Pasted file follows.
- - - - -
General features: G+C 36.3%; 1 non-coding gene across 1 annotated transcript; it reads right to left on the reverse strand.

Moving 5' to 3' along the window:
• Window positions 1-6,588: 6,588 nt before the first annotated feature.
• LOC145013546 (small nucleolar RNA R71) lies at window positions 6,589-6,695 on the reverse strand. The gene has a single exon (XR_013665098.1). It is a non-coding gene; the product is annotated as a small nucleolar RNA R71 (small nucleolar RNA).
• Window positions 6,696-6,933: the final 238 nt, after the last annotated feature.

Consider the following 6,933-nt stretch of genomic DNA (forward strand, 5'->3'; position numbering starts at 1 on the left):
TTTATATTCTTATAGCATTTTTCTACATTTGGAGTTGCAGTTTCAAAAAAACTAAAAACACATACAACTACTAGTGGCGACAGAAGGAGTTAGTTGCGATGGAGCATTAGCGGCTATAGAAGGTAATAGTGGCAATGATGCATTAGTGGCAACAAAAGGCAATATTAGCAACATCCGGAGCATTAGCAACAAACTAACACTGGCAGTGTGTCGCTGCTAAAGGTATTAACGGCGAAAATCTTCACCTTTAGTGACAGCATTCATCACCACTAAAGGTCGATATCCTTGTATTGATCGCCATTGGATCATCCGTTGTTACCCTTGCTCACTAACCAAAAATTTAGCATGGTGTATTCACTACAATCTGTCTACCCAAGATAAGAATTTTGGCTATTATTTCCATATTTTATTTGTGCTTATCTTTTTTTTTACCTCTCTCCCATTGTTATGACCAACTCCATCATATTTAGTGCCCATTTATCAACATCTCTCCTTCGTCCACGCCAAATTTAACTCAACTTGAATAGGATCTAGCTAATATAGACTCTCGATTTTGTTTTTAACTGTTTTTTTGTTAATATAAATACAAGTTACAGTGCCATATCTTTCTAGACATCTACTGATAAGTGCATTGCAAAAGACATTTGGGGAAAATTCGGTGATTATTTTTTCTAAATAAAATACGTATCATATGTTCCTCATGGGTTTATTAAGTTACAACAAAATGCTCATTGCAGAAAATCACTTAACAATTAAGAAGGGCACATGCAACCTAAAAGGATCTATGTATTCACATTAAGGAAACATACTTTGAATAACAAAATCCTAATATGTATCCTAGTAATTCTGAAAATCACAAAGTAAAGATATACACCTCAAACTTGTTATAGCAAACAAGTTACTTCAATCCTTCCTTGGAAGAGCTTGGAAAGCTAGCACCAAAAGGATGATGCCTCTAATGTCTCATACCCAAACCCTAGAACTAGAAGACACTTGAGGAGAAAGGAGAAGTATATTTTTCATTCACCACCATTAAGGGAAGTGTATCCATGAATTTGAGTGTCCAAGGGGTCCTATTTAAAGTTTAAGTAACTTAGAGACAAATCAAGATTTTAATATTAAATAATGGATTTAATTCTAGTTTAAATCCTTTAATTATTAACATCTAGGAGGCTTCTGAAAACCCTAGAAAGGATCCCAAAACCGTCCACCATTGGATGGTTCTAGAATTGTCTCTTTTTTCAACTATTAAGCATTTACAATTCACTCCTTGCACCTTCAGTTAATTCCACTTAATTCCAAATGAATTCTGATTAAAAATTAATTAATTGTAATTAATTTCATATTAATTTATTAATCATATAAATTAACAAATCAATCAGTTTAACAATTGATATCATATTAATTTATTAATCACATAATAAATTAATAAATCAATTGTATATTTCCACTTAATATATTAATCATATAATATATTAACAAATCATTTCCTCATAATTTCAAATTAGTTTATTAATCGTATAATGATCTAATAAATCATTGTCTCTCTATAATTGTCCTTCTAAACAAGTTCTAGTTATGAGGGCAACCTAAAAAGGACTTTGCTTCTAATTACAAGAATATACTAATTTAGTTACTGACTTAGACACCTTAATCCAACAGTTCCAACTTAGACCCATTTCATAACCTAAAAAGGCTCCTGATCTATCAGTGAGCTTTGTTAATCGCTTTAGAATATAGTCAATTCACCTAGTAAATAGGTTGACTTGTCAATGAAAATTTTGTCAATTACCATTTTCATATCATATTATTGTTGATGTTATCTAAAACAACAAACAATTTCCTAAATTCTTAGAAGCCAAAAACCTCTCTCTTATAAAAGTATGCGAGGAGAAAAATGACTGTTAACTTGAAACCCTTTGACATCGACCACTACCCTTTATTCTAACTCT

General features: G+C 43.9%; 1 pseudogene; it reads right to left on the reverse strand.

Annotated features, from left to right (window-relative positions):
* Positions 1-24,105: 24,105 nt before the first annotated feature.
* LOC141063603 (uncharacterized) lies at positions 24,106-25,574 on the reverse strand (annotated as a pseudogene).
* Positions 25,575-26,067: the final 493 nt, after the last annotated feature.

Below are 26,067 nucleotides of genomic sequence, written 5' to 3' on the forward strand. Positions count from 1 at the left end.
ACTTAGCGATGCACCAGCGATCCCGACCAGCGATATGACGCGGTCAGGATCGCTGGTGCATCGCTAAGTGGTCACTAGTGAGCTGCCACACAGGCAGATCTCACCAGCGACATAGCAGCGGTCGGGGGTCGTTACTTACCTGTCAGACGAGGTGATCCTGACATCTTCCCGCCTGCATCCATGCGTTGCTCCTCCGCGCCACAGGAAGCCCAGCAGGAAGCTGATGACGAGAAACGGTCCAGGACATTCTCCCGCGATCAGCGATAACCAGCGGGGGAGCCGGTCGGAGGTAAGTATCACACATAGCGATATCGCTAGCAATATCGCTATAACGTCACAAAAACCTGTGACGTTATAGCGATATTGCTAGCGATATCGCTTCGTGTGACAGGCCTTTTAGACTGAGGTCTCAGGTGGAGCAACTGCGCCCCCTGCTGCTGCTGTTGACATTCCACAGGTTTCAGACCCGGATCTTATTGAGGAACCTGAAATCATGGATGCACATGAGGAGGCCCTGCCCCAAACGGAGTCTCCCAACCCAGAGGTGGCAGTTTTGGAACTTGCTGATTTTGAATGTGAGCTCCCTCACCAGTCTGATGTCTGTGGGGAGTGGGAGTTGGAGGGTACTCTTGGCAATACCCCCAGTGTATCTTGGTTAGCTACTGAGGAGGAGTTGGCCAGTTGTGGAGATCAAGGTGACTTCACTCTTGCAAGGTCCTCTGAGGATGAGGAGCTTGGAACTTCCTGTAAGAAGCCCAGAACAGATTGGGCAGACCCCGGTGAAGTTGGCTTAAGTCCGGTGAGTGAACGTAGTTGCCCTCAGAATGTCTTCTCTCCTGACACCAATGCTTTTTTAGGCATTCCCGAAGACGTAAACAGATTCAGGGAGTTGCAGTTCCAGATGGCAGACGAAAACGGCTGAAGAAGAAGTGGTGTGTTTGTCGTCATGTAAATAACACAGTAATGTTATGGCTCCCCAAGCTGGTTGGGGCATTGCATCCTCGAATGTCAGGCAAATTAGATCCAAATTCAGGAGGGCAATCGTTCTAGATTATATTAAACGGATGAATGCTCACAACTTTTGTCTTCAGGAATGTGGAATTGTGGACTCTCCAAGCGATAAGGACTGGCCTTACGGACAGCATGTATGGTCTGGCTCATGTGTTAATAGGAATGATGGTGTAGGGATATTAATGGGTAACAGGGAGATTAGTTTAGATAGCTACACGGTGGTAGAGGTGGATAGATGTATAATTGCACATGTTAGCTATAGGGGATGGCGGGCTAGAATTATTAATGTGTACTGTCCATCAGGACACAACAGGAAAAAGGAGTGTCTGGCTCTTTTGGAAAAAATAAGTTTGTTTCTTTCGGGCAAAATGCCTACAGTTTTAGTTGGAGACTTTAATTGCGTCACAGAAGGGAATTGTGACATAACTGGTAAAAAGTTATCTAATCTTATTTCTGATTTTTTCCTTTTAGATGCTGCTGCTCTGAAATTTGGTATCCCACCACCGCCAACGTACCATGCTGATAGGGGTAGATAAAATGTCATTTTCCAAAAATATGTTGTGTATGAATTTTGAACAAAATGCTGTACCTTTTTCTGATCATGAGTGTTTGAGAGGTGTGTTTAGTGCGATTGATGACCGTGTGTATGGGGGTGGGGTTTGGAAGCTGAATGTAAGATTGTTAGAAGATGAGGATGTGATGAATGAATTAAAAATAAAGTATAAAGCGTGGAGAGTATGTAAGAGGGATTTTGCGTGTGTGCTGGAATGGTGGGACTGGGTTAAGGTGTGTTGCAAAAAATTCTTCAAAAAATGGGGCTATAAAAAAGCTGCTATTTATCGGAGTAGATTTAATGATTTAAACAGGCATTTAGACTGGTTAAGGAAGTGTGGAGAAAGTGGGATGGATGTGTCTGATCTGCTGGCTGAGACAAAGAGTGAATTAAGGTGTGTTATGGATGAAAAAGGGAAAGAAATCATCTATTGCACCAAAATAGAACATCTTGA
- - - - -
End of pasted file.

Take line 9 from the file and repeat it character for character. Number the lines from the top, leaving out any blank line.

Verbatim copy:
Annotated features, from left to right (window-relative positions):